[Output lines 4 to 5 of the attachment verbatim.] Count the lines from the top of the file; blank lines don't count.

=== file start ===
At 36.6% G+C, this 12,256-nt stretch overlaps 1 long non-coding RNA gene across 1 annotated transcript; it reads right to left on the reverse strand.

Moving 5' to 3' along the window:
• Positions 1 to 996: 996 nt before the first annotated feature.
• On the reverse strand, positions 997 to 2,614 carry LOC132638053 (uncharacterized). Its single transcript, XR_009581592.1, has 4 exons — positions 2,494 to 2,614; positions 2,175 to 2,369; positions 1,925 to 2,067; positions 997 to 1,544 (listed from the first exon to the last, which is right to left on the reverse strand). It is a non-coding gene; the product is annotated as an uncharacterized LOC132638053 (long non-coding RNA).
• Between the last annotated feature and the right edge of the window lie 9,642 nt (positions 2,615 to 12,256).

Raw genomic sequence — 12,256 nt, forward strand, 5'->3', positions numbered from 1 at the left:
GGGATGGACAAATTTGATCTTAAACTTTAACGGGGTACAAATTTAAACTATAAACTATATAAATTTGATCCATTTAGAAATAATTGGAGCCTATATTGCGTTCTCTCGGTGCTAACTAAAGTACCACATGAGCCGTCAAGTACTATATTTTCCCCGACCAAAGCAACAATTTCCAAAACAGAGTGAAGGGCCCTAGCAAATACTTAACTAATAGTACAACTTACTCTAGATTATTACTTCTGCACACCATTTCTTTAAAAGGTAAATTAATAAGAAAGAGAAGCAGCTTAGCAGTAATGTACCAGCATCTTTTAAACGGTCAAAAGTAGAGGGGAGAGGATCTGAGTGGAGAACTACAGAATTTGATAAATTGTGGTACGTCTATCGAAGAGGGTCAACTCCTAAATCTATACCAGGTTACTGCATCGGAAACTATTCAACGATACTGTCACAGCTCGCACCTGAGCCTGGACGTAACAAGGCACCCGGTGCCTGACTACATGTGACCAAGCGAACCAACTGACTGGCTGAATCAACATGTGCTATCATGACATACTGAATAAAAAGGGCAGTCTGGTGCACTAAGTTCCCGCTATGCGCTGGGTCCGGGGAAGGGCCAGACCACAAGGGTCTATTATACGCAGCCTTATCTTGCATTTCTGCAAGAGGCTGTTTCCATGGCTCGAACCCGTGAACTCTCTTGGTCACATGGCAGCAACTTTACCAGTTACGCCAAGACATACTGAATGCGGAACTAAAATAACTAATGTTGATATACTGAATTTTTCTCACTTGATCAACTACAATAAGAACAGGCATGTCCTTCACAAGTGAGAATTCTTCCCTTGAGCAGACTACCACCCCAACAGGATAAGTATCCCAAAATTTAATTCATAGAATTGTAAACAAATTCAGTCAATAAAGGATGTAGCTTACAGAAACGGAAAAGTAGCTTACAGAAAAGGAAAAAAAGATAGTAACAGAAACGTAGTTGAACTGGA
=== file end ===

• On the reverse strand, positions 997 to 2,614 carry LOC132638053 (uncharacterized). Its single transcript, XR_009581592.1, has 4 exons — positions 2,494 to 2,614; positions 2,175 to 2,369; positions 1,925 to 2,067; positions 997 to 1,544 (listed from the first exon to the last, which is right to left on the reverse strand). It is a non-coding gene; the product is annotated as an uncharacterized LOC132638053 (long non-coding RNA).
• Between the last annotated feature and the right edge of the window lie 9,642 nt (positions 2,615 to 12,256).